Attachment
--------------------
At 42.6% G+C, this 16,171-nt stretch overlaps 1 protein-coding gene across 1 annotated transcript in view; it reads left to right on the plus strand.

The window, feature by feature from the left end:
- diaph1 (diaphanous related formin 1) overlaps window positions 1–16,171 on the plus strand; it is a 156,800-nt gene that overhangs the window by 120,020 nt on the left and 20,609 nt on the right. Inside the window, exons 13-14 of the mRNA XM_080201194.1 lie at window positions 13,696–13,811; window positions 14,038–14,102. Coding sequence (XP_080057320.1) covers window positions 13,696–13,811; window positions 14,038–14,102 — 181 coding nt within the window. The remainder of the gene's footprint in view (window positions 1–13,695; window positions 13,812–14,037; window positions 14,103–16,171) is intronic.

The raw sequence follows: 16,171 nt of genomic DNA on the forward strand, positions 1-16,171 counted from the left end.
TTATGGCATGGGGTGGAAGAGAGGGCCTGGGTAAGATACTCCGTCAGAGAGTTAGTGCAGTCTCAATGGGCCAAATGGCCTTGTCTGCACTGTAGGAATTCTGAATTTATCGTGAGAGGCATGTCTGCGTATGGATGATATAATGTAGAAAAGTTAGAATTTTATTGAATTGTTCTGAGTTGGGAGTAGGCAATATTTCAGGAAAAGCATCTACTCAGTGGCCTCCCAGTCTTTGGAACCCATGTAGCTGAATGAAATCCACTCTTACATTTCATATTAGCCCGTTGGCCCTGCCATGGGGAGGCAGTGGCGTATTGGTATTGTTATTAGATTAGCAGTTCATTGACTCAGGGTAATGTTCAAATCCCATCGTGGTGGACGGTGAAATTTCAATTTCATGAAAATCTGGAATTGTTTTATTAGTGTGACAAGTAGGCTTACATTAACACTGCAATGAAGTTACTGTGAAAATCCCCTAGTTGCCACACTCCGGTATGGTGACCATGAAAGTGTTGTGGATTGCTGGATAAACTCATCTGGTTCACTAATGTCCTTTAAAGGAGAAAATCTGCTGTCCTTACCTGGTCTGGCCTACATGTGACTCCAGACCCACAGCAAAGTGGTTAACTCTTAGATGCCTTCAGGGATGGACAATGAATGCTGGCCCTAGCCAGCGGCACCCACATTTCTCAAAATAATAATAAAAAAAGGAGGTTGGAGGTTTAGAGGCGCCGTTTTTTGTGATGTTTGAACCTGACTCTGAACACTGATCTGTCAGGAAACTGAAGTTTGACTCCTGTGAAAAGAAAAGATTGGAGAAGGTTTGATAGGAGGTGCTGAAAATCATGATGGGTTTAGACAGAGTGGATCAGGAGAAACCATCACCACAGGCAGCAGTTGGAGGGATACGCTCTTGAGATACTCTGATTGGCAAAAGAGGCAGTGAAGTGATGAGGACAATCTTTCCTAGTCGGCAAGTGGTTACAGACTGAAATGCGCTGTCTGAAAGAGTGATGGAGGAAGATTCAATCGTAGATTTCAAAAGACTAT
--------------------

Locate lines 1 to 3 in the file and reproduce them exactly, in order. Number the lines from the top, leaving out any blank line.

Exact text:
At 42.6% G+C, this 16,171-nt stretch overlaps 1 protein-coding gene across 1 annotated transcript in view; it reads left to right on the plus strand.

The window, feature by feature from the left end:
- diaph1 (diaphanous related formin 1) overlaps window positions 1–16,171 on the plus strand; it is a 156,800-nt gene that overhangs the window by 120,020 nt on the left and 20,609 nt on the right. Inside the window, exons 13-14 of the mRNA XM_080201194.1 lie at window positions 13,696–13,811; window positions 14,038–14,102. Coding sequence (XP_080057320.1) covers window positions 13,696–13,811; window positions 14,038–14,102 — 181 coding nt within the window. The remainder of the gene's footprint in view (window positions 1–13,695; window positions 13,812–14,037; window positions 14,103–16,171) is intronic.